The spending caps don't apply to players age 23 and over that played a certain number of games in professional leagues, such as in Cuba, Japan, Korea and Taiwan. That means most Cuban and Japanese professional players (like currently-posted Japanese RHP Masahiro Tanaka and many past examples, like Rangers RHP Yu Darvish and Dodgers OF Yasiel Puig) aren't subject to the pools, though Reds LHP Aroldis Chapman would have been if the rules were in place when he defected.

While it's technically illegal to agree to bonuses with players before they are eligible to sign, it happens with almost every top international prospect, sometimes months early. With the new spending pools MLB put in place in 2012, clubs have begun trying to find bargains by locking players up even earlier. The Yankees plan was hatched in the summer, leading up to the heavily reported August meetings in Tampa with all of the Yankees scouting and player development personnel answering ownership's questions about a lackluster farm system. Yankees Senior VP of Baseball Operations Mark Newman didn't respond to an email about this story in time for publication.

The Strategy

Given the stricter limitations on spending in the draft (loss of first round pick(s) and forfeiture of corresponding bonus pool allotment) and the cutting of big league payroll to get under the $189 million luxury tax threshold for 2014, the international amateur market emerged as the most logical place for the Yankees to spend their massive revenues.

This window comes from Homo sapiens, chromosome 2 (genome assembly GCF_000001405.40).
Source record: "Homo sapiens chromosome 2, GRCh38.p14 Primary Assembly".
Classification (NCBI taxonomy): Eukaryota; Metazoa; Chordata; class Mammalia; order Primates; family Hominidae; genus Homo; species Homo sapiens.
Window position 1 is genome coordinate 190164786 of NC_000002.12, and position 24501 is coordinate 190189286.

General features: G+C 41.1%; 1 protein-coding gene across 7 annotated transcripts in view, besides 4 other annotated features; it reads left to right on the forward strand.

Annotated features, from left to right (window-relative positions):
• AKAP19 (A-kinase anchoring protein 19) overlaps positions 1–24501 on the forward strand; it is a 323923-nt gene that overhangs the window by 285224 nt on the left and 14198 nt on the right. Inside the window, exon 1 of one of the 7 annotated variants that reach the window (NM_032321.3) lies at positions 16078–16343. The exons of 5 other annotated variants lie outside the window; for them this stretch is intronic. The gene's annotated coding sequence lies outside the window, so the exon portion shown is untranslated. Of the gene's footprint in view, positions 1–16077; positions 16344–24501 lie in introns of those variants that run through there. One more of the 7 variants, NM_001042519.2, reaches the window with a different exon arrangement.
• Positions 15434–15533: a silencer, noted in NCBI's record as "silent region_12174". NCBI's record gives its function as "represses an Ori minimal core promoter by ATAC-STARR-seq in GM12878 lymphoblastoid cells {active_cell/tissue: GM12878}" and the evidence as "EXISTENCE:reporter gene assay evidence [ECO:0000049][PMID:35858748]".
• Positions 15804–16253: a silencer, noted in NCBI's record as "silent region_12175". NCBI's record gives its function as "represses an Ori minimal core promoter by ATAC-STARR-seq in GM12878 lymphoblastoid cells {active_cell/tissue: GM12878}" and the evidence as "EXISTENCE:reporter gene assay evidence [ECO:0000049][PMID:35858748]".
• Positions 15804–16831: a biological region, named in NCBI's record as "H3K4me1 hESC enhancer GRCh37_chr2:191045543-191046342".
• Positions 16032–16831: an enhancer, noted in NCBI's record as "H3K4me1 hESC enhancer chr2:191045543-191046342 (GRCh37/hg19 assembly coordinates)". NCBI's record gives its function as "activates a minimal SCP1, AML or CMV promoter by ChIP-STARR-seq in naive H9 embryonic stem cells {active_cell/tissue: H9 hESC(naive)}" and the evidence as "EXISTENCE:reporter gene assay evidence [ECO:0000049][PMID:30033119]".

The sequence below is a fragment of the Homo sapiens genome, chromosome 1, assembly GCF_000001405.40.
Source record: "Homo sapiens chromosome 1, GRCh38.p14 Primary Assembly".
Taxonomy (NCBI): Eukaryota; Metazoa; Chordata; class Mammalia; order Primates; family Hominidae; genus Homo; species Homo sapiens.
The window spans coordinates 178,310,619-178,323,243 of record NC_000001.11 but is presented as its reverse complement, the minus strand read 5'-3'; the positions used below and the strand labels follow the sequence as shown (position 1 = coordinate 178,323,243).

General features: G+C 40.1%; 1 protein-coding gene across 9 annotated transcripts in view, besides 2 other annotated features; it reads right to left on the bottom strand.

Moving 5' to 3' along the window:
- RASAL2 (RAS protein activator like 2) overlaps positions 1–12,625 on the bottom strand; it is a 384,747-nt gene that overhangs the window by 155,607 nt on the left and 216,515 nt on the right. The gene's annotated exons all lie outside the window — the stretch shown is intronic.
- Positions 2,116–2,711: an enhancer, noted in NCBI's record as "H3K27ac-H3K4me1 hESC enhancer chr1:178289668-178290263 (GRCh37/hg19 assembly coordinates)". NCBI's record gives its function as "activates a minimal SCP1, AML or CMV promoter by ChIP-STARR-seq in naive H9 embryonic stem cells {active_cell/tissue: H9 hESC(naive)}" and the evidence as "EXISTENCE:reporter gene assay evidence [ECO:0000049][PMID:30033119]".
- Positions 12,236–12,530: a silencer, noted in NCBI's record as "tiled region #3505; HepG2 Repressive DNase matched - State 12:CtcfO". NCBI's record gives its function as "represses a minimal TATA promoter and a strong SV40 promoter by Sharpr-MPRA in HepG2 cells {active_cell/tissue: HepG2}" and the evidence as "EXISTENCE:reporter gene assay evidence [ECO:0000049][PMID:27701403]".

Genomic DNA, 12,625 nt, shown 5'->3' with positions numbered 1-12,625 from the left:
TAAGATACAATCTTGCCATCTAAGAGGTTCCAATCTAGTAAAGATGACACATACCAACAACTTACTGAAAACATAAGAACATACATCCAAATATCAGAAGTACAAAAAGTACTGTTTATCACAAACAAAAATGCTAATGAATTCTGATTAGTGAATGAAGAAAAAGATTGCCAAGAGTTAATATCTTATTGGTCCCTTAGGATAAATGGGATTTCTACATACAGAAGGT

This isn't a novel strategy, as the Tampa Bay Rays spent over 15% above their bonus pool in 2012 and the Rangers and Chicago Cubs did it in 2013. The new wrinkle with the Yankees plan is that, with this year's expansion of penalties, it raises the stakes for this gamble, necessitating a bigger investment to make the strategy worth it.

While the previous three clubs just went a few million over their pool, essentially lumping 2-3 years of signings into one year, the Yankees would be spending more in bonuses in the summer of 2014 than almost any club will spend in the next five years, along with almost as much in penalties.

Possible Challenges

An executive with one of the three clubs that has already employed this strategy said they had trouble signing all the players they had targeted, as agents assumed their pre-July 2nd offers weren't genuine when the agents caught wind of all the rumored deals the club had in place. Agents didn't see the strategic move this club was making, assumed bad faith in negotiations and steered their players away from signing with that club. Now that the Yankees plans are well known this early and this strategy has already been employed three times in two years, the Yankees shouldn't have any trouble implementing their plan.

One downside of doing it this year rather than last year (beyond harsher penalties) is that with clubs moving to lock players up even earlier than they did last year, the margin for error is even smaller. So, not only do the Yankees have to act quicker in locking up players when they are 15-years-old, but late-rising players may not be options as the budget may be spent before they emerge in the winter/spring. The Yankees top July 2nd signing last year, Dominican center fielder Leonardo Molina (scouting report & video), signed for $1.5 million and wasn't considered an elite prospect at this juncture last year.